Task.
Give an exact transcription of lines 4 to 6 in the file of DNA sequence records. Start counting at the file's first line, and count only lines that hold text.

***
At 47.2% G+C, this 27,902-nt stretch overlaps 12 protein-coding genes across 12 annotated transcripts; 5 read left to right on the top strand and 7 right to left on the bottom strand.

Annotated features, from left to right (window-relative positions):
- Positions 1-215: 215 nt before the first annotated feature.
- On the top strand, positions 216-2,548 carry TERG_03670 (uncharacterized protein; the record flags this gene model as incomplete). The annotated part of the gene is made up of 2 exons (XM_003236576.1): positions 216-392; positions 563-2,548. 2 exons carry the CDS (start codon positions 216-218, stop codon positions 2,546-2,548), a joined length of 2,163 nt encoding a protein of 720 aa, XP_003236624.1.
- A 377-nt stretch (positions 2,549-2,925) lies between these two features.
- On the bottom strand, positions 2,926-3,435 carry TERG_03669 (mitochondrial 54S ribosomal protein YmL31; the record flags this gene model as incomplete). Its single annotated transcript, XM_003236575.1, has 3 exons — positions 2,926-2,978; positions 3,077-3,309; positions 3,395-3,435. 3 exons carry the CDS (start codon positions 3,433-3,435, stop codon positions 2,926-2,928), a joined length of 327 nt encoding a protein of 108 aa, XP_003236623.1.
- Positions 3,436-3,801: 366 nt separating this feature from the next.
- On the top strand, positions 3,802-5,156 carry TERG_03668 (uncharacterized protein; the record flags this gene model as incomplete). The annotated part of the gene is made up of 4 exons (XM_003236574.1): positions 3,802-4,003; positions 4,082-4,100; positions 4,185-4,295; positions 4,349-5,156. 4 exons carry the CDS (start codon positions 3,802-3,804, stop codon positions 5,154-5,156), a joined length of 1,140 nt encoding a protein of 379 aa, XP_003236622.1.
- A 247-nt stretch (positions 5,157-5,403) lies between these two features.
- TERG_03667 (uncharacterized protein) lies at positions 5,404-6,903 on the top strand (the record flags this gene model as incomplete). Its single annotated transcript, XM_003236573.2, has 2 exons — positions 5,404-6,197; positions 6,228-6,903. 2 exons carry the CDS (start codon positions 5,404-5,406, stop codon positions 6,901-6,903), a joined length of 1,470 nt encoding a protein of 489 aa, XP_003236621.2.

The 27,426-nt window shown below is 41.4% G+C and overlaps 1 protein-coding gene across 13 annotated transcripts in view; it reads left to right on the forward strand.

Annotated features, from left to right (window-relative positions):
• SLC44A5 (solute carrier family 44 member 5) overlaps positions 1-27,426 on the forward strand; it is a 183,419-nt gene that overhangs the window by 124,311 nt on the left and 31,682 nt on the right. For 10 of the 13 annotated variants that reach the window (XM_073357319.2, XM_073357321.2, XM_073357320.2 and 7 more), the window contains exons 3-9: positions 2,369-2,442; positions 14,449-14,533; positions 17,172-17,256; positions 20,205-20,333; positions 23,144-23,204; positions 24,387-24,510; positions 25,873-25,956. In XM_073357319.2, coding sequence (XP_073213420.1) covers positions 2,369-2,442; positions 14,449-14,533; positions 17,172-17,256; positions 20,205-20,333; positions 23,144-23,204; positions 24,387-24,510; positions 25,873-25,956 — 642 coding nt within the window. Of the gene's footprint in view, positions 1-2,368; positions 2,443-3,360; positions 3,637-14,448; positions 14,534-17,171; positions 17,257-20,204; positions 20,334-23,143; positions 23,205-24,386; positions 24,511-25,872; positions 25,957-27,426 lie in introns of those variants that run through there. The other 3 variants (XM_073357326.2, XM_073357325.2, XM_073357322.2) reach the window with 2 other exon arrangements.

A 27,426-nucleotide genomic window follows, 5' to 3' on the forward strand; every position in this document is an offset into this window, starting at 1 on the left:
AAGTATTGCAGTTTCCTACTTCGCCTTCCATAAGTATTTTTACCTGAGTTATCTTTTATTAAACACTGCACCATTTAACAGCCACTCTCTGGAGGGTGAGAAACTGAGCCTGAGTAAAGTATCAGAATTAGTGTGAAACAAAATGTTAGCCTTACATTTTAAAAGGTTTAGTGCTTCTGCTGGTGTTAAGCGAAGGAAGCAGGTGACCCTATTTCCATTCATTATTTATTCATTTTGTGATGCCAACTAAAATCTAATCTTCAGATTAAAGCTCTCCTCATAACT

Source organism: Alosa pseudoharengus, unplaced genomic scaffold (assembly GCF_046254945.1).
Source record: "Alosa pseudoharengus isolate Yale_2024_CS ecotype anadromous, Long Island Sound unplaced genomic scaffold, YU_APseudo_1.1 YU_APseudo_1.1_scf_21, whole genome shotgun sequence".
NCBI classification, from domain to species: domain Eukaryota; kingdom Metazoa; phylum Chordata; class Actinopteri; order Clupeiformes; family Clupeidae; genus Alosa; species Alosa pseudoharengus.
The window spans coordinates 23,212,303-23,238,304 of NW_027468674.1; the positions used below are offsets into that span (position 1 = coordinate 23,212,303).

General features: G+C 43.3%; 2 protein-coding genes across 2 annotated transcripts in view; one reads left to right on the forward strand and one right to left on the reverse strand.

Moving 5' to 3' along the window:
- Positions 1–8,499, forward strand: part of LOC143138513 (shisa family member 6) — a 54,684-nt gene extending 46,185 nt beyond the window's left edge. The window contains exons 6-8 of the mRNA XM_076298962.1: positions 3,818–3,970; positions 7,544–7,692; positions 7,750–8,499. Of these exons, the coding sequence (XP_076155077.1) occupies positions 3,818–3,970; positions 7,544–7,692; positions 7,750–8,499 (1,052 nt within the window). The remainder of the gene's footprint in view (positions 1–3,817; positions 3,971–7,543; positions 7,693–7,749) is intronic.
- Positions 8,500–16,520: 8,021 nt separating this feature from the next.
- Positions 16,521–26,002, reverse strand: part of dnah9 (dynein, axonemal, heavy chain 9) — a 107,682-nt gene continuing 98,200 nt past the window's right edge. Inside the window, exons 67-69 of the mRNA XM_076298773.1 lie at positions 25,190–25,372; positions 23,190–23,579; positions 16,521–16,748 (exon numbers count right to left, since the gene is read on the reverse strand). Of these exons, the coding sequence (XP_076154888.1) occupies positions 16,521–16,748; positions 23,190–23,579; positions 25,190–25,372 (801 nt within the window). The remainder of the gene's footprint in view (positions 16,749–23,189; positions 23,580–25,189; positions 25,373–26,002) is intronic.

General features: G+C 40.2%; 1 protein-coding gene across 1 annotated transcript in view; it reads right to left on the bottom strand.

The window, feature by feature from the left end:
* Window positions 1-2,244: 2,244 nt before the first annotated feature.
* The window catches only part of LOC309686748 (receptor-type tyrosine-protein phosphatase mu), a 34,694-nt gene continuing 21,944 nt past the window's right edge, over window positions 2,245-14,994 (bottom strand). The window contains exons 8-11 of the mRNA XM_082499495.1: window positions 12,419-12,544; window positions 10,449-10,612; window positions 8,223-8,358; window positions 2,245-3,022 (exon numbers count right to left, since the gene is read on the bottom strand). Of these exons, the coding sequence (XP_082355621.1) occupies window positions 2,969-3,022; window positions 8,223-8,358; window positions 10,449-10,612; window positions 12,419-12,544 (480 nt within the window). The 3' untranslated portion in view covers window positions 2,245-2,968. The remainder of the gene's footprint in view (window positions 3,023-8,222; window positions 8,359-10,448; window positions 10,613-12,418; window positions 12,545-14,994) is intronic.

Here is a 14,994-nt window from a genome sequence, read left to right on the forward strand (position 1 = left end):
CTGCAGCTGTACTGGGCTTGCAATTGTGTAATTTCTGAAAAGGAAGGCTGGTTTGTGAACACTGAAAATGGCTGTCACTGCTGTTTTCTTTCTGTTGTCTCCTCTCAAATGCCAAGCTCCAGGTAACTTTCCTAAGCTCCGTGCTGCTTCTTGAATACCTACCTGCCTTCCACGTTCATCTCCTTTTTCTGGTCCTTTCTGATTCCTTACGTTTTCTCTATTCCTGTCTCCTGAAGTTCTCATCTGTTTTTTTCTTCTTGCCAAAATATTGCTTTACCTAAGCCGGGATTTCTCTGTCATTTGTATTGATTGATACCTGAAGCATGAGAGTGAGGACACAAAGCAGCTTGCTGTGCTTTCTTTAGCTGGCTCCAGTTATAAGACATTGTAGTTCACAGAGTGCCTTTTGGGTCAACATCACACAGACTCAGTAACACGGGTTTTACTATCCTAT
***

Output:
- On the top strand, positions 216-2,548 carry TERG_03670 (uncharacterized protein; the record flags this gene model as incomplete). The annotated part of the gene is made up of 2 exons (XM_003236576.1): positions 216-392; positions 563-2,548. 2 exons carry the CDS (start codon positions 216-218, stop codon positions 2,546-2,548), a joined length of 2,163 nt encoding a protein of 720 aa, XP_003236624.1.
- A 377-nt stretch (positions 2,549-2,925) lies between these two features.
- On the bottom strand, positions 2,926-3,435 carry TERG_03669 (mitochondrial 54S ribosomal protein YmL31; the record flags this gene model as incomplete). Its single annotated transcript, XM_003236575.1, has 3 exons — positions 2,926-2,978; positions 3,077-3,309; positions 3,395-3,435. 3 exons carry the CDS (start codon positions 3,433-3,435, stop codon positions 2,926-2,928), a joined length of 327 nt encoding a protein of 108 aa, XP_003236623.1.